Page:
Al-Farouq Aminu, forward, Dallas Mavericks: Playing on his third team in five seasons as a pro, and mostly as a backup, Aminu might be considered an NBA bust by some — he was taken with the No. 8 pick in the 2010 draft — but he will have a job in the league for a long time due to his raw skill set and tantalizing potential. Aminu’s rebounding, defense and speed on the wing have kept him in the Mavericks’ rotation, averaging 5.6 points and 4.6 rebounds in just over 18 minutes per game.
While this will be Aminu’s first NBA postseason experience, he is not unfamiliar with playing on a big stage. Born and raised in Atlanta, Ga., to Muslim Nigerian parents, Al-Farouq played for Nigeria in the 2012 Olympics, where — playing alongside his brother Alade — he led the national team in assists and steals. It might also be a good sign for the 6-foot-9 Aminu that the Mavericks have drawn the Houston Rockets as their first-round opponent. Aminu played his best game of this season against Houston, when he put up 17 points, 12 rebounds and two blocks in a Feb. 20 Dallas victory.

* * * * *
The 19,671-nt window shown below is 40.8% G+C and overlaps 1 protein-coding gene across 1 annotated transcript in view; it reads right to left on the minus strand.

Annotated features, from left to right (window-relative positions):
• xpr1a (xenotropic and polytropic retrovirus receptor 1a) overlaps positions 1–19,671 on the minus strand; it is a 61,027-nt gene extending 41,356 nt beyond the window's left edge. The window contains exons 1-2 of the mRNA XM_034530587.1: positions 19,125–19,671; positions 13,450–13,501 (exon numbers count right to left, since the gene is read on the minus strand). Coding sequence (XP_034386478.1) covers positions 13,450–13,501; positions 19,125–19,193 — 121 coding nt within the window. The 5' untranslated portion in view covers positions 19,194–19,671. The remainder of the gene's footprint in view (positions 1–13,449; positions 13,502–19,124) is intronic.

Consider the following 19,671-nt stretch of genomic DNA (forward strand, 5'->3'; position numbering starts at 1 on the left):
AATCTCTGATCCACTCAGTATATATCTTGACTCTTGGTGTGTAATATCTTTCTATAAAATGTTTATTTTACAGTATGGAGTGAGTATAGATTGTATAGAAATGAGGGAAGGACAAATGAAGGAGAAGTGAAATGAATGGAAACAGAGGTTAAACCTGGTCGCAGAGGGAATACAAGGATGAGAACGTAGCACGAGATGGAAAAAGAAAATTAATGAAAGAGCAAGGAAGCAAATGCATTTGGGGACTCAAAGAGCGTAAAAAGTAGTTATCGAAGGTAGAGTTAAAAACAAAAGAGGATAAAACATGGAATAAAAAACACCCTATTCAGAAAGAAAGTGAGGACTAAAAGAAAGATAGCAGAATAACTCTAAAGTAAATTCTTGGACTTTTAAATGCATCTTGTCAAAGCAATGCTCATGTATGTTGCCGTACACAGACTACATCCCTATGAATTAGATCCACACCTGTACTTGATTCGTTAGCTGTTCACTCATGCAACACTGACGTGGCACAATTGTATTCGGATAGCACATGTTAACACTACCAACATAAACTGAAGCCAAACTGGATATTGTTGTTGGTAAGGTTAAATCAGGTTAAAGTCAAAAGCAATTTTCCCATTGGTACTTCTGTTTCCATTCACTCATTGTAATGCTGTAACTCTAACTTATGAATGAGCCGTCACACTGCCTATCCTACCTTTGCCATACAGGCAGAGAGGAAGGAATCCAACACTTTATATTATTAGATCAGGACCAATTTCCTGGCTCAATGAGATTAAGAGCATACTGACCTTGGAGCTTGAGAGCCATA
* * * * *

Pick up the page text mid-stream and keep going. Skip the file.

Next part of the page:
Omer Asik, center, New Orleans Pelicans: Asik’s five-year NBA career has been series of promising starts and frustrating stops. He was drafted by the Portland Trail Blazers in 2008, but was traded almost immediately to the Chicago Bulls as part of a three-team deal involving spare parts and second-round picks. After playing two more seasons in his native Turkey, Asik joined the Bulls in 2010 as a little-used backup to eventual All-Star center Joakim Noah.
Asik left Chicago and signed with Houston, where the seven-foot powerhouse became a full-time starter and led the NBA in total rebounds during the 2012-13 season. As good as Asik was, it didn’t stop the Rockets from pursuing and procuring the league’s top prize in the free-agent class of 2013, superstar center Dwight Howard. Relegated back to the bench, Asik played one injury-plagued season as Howard’s backup before he was traded to the Pelicans.
In New Orleans, Asik has regained a full-time starting job, averaging 7.3 points and 9.8 rebounds this season. His gritty play in the paint complements star power forward Anthony Davis’ all-over-the-court versatility. Asik, who averaged a double-double in the 2013 playoffs for the Rockets, helped the Pelicans reach the playoffs for the first time in four years, where they’ll face the No. 1 seed Golden State Warriors in the first round.